Festival Theatre, Adelaide Festival Centre
March 16, 2018

Leonard Bernstein was born on August 25, 1918. In this centenary year, there are celebrations of his life and music throughout the world. The first celebrations in Australia have been in Adelaide this weekend.

During a tour with the New York Philharmonic Orchestra in August 1974, Bernstein – universally known as ‘Lenny’ – celebrated his 56th birthday in Adelaide with a birthday party thrown for him by Premier Don Dunstan. The ghosts of both thespians, Bernstein and Dunstan, must have hovered low over the Adelaide Festival Centre these past few days. Don wanted the AFC to host the best the world had to offer. Lenny and the Philharmonic were fairly early arrivals, performing here barely a year after the Centre had opened.

Bernstein on Stage! Photograph © Robyn Holmes

Forty-four years later, the Adelaide Festival has thrown another birthday party for that titan of music. Bernstein on Stage! was a three-hour birthday valentine to the man who changed the American musical for all time. Repeated over two nights in the Festival Centre, it was the last major musical event in an Adelaide Festival that has restored concert music and opera to the core of its festival program.

Both Don and Lenny would have smiled over Bernstein on Stage!. The stage was as crammed as a New York subway at peak hour: the 76-member Adelaide Symphony Orchestra, the 26-member Adelaide Chamber Singers, a quartet of international soloists and a forest of microphones and cables.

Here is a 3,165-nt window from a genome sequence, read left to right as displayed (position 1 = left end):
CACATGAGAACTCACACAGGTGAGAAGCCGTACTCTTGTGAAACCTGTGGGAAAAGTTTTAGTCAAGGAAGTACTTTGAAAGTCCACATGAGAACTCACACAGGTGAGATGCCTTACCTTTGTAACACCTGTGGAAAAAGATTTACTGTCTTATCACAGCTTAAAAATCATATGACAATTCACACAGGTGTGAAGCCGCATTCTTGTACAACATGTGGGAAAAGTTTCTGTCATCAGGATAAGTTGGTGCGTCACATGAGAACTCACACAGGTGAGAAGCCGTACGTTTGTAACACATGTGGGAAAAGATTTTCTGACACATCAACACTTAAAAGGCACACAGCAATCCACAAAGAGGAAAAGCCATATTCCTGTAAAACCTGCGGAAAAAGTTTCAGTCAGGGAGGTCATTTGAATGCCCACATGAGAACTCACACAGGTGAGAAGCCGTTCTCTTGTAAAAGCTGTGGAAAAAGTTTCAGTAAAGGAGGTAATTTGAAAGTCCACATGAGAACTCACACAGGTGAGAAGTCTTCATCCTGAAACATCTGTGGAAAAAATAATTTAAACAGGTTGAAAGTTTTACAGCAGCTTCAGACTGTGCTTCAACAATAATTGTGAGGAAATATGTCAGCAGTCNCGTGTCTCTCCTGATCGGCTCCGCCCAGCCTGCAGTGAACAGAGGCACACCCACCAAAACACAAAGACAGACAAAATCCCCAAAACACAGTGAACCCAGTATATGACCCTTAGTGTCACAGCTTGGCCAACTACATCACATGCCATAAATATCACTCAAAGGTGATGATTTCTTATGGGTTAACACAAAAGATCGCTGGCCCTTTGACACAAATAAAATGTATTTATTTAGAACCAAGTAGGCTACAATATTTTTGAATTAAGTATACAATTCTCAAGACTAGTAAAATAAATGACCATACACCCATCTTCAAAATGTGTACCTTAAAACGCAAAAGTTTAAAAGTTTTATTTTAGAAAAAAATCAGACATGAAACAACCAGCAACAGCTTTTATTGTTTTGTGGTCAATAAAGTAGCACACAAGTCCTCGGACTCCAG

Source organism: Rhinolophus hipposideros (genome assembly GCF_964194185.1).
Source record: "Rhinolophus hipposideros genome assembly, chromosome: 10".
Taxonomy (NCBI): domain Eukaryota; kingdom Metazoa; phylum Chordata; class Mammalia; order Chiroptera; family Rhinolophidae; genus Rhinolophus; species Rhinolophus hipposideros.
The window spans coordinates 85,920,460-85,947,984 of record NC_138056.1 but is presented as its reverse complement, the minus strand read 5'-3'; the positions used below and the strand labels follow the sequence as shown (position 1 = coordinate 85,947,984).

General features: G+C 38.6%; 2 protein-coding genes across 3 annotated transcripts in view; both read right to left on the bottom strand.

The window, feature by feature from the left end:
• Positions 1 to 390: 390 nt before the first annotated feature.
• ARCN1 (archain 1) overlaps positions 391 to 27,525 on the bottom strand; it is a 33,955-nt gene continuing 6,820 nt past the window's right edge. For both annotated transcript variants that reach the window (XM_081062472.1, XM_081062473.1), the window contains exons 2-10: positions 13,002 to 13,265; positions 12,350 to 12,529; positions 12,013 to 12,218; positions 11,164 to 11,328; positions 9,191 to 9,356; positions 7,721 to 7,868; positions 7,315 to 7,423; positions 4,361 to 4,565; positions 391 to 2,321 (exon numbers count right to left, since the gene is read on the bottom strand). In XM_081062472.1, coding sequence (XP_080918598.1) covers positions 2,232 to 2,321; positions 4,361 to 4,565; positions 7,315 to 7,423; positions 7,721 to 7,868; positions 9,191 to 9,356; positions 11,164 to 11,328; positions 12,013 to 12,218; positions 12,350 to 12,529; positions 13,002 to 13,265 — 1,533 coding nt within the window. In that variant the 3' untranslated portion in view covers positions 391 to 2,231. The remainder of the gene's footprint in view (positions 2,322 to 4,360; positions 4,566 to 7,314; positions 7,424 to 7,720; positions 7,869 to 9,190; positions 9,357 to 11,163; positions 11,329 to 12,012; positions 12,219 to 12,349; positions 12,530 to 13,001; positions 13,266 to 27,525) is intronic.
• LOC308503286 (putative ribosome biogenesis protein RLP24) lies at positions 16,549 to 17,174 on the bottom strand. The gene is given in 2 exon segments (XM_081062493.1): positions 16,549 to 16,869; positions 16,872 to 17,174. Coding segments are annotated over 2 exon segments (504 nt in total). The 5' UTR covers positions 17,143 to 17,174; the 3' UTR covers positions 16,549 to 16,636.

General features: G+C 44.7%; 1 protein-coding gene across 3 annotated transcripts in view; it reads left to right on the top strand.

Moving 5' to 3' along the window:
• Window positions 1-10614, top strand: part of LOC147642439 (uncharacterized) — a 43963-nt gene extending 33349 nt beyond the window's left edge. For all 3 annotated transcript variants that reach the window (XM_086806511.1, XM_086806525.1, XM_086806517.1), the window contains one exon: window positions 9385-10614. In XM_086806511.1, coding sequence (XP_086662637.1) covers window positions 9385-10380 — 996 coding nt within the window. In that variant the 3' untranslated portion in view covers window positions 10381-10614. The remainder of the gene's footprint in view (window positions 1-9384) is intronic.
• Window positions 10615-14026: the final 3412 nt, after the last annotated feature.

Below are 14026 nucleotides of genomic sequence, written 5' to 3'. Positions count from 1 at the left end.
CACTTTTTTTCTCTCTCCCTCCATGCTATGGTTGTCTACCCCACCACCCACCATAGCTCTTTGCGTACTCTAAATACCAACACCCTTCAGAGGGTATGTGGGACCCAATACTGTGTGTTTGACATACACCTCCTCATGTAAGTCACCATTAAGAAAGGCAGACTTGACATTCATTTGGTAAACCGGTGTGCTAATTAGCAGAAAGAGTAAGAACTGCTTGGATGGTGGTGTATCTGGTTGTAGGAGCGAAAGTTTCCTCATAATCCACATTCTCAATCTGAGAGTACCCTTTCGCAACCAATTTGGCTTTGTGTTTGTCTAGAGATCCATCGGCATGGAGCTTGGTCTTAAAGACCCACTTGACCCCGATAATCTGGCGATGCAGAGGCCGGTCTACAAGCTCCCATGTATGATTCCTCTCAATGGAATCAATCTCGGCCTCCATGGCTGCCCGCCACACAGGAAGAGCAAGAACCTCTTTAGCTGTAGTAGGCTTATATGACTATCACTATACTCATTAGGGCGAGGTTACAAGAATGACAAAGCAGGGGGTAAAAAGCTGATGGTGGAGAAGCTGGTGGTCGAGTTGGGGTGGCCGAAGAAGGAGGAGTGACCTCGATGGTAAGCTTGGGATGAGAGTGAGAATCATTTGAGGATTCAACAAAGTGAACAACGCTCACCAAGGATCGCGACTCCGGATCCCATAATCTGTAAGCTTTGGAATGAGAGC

The master chef on this occasion was John Mauceri, the 72-year-old American maestro who is surely the leading Bernstein authority in the world today. (Read Limelight’s interview with him here). Their association began in 1971 at Tanglewood where Mauceri was a conducting student. It proceeded for the next 18 years, until Bernstein’s death in October 1990. During that time, Mauceri was first his assistant, then his editor, then, more often than not, conductor of his music. “It was I who rehearsed and performed his music for him while he was present,” Mauceri explained in the printed program. This was when Lenny chose “not to be the person standing before the orchestra and ‘doing all the work’”.

In Lenny’s centennial year, Mauceri finds himself in “a rather unique position” when it comes to performing his mentor’s music. Over a quarter-century, there was rarely a piece he did not learn first-hand from him. Mauceri’s edits are everywhere to be found in the printed scores, along with a wealth of anecdotes and stories attached to each piece.

And yet, for all this dedication and scholarship, what emerged was a truly entertaining evening, hosted by an urbane and unassuming persona who did not need to assert his authority over his subject matter. In effect, Bernstein on Stage! was a curated journey through the decades of Bernstein’s considerable Broadway output. Delivered in chronological order, it drew on excerpts – some well-known, many less so – from eight shows, encompassing the 34 years from 1942 to 1976.

To open, the orchestra launched into Big Stuff, a song from Lenny’s first ballet, Fancy Free (1944), but, sadly, due to a computer playback glitch, without the recorded voice of Billie Holiday. Undeterred, Mauceri moved into On the Town, the musical that was spawned by Fancy Free. This provided the platform for the four sassy soloists to strut their stuff. Then, three sections of the one-act opera, Trouble in Tahiti (1952) a somewhat double-edged reflection on life in suburbia. The first half ended with four exuberant moments from the musical Wonderful Town (1953), with that signature clarion call, “New York! New York!” soaring over proceedings.

The second half contained more familiar material, particularly three moments from West Side Story (1957); Maria and Tonight could almost have been audience sing-alongs. Five movements of my favourite piece, the mini-opera Candide (1956 to the present day!), confirmed just how Lenny could pull at the heart-strings. In an era when America is set to build walls, that line in the finale, “We’ll build out home and Make our garden grow” could not have been more poignant or pointed. At that moment, I began to cry.